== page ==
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Murine Norovirus: An Intercurrent Variable in a Mouse Model of Bacteria-Induced Inflammatory Bowel Disease

Lencioni, Karen Chase and Seamons, Audrey and Treuting, Piper M. and Maggio-Price, Lillian and Brabb, Thea (2008) Murine Norovirus: An Intercurrent Variable in a Mouse Model of Bacteria-Induced Inflammatory Bowel Disease. Comparative Medicine, 58 (6). pp. 522-533. ISSN 1532-0820. https://resolver.caltech.edu/CaltechAUTHORS:20101208-153402696

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Abstract

Murine norovirus (MNV) has recently been recognized as a widely prevalent viral pathogen in mouse colonies and causes disease and mortality in mice with impaired innate immunity. We tested the hypothesis that MNV infection would alter disease course and immune responses in mice with inflammatory bowel disease (IBD). FVB.129P2-Abcb1a^(tm1Bor) N7 (Mdr1a−/−) mice develop spontaneous IBD that is accelerated by infection with Helicobacter bilis. As compared with controls, Mdr1a−/− mice coinfected with MNV4 and H. bilis showed greater weight loss and IBD scores indicative of severe colitis, demonstrating that MNV4 can modulate the progression of IBD. Compared with controls, mice inoculated with MNV4 alone had altered levels of serum biomarkers, and flow cytometric analysis of immune cells from MNV4-infected mice showed changes in both dendritic cell (CD11c+) and other nonT cell (CD4− CD8−) populations. Dendritic cells isolated from MNV4-infected mice induced higher IFNγ production by polyclonal T cells in vitro at 2 d after infection but not at later time points, indicating that MNV4 infection enhances antigen presentation by dendritic cells early after acute infection. These findings indicate that acute infection with MNV4 is immunomodulatory and alters disease progression in a mouse model of IBD.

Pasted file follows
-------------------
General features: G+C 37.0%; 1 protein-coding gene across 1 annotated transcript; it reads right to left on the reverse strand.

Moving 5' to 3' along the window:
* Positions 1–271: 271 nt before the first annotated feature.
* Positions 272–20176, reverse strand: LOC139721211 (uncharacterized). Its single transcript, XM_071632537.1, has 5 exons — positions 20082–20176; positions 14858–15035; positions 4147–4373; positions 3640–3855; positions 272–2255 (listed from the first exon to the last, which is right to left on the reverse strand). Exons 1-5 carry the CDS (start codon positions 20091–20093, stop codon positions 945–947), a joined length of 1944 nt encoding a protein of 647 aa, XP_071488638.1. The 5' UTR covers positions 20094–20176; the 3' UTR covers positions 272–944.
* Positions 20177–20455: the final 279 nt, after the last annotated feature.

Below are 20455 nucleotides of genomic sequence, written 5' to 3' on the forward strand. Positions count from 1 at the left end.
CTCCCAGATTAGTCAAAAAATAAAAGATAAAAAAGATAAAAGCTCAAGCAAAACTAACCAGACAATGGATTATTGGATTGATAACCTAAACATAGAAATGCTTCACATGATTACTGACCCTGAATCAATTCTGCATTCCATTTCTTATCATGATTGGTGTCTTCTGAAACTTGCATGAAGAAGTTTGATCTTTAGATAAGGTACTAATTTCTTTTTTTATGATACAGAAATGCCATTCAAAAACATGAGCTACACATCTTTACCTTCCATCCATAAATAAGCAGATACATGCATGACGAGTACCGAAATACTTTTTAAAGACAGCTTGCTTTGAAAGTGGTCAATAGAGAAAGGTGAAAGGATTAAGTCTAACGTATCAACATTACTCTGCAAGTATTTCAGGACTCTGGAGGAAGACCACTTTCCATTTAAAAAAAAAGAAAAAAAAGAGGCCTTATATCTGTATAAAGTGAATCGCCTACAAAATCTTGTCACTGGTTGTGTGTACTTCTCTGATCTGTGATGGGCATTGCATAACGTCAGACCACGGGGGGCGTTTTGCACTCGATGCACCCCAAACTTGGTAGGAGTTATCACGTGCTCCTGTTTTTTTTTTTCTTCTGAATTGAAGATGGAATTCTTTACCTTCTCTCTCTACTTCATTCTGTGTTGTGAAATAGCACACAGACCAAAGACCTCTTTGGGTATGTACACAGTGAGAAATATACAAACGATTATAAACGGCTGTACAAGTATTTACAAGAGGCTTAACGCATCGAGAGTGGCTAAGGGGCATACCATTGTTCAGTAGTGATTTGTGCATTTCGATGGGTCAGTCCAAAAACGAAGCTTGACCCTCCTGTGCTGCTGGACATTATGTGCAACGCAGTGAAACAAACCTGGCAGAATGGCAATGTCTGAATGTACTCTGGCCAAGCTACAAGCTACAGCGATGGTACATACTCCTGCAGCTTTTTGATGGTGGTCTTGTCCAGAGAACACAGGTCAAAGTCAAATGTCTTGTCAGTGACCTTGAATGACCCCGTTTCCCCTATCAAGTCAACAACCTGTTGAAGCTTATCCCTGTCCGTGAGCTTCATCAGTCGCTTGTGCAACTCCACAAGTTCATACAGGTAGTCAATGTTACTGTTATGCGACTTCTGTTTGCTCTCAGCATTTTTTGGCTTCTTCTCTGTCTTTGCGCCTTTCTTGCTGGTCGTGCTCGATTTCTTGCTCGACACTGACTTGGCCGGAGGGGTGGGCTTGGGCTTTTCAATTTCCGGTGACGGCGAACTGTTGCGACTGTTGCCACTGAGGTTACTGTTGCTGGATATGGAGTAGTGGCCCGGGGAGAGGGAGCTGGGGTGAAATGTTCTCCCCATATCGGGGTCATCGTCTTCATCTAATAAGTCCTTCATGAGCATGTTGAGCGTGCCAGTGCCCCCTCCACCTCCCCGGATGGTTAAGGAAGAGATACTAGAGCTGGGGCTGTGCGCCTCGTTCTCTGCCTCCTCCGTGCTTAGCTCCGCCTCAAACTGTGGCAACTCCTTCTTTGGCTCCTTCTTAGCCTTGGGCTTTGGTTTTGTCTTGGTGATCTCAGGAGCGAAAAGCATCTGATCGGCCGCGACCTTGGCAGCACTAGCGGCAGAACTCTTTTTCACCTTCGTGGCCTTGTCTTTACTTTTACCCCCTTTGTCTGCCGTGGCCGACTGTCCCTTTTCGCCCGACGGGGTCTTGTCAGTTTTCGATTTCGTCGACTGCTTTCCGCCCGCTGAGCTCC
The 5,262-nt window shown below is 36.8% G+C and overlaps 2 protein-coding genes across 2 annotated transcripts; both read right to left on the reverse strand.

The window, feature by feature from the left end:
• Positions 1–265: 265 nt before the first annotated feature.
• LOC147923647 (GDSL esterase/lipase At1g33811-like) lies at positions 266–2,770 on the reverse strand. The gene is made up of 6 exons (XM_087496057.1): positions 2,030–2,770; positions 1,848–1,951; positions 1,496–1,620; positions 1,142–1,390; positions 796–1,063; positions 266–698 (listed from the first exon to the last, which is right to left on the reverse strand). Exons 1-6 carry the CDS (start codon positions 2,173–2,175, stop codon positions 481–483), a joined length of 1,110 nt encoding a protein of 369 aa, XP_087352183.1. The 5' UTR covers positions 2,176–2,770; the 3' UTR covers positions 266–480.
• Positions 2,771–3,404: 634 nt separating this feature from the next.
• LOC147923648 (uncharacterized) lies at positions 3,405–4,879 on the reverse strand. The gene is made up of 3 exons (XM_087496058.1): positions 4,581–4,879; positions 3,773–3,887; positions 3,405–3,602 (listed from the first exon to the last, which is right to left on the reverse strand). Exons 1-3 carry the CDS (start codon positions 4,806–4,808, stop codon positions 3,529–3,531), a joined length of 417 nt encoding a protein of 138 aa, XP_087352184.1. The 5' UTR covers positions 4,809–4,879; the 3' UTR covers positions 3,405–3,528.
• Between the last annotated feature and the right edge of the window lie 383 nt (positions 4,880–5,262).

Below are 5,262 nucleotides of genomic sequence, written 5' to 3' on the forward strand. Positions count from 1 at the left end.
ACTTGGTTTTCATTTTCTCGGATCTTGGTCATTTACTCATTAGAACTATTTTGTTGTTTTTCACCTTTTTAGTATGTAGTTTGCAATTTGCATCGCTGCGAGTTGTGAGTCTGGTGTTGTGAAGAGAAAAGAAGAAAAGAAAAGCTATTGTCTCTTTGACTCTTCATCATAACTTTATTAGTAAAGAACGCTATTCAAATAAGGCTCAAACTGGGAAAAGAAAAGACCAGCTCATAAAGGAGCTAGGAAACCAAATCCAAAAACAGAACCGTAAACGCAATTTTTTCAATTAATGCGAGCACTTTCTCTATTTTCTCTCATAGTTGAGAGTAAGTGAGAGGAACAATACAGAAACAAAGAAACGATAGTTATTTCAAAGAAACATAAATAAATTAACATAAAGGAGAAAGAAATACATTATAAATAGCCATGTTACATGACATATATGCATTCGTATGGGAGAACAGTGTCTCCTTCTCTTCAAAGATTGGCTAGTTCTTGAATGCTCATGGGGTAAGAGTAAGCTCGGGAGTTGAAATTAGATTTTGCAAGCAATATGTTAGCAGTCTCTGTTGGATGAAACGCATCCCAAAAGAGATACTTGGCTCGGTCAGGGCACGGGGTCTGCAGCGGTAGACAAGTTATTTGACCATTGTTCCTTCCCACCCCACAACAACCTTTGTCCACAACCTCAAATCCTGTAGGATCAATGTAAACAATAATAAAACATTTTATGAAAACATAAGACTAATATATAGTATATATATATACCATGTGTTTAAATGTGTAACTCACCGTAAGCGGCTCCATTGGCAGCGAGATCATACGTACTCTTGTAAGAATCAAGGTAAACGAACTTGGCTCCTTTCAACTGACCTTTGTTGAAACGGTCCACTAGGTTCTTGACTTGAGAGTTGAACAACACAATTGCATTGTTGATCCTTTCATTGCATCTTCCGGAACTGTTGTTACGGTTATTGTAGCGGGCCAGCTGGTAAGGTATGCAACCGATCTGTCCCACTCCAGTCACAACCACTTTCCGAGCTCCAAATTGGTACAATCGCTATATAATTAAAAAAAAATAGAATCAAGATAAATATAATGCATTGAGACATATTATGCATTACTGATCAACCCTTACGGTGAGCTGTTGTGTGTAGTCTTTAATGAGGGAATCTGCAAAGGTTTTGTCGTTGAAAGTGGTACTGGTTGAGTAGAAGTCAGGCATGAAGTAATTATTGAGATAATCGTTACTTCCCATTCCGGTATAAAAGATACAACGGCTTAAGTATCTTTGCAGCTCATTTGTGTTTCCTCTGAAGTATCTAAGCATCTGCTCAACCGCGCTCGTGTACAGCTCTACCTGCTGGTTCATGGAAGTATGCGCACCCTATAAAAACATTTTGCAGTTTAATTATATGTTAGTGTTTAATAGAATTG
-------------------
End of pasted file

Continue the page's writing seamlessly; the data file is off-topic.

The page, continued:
Item Type:Article
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http://www.ncbi.nlm.nih.gov/pmc/articles/PMC2710753/?report=abstract&tool=pmcentrezPublisherUNSPECIFIED
Additional Information:© 2008 American Association for Laboratory Animal Science. Received May 5, 2008; Revised June 10, 2008; Accepted August 1, 2008. Published online 2008 December. The studies described here were supported by the Department of Comparative Medicine, University of Washington. KLC was supported by training grant T-32 RR007019 from the National Institutes of Health. We thank Lela Riley (University of Missouri) for providing MNV4. We are grateful to Rolf Drivdahl, LapHin Lai, Aimee McMillan, Susan Phelps, and Tiffany Wakayama (University of Washington) for their technical assistance.
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Funding AgencyGrant Number
University of Washington Department of Comparative MedicineUNSPECIFIED
NIHT-32 RR007019
Issue or Number:6
Record Number:CaltechAUTHORS:20101208-153402696
Persistent URL:https://resolver.caltech.edu/CaltechAUTHORS:20101208-153402696
Usage Policy:No commercial reproduction, distribution, display or performance rights in this work are provided.
ID Code:21250
Collection:CaltechAUTHORS
Deposited By: Tony Diaz
Deposited On:14 Dec 2010 21:16
Last Modified:03 Oct 2019 02:21

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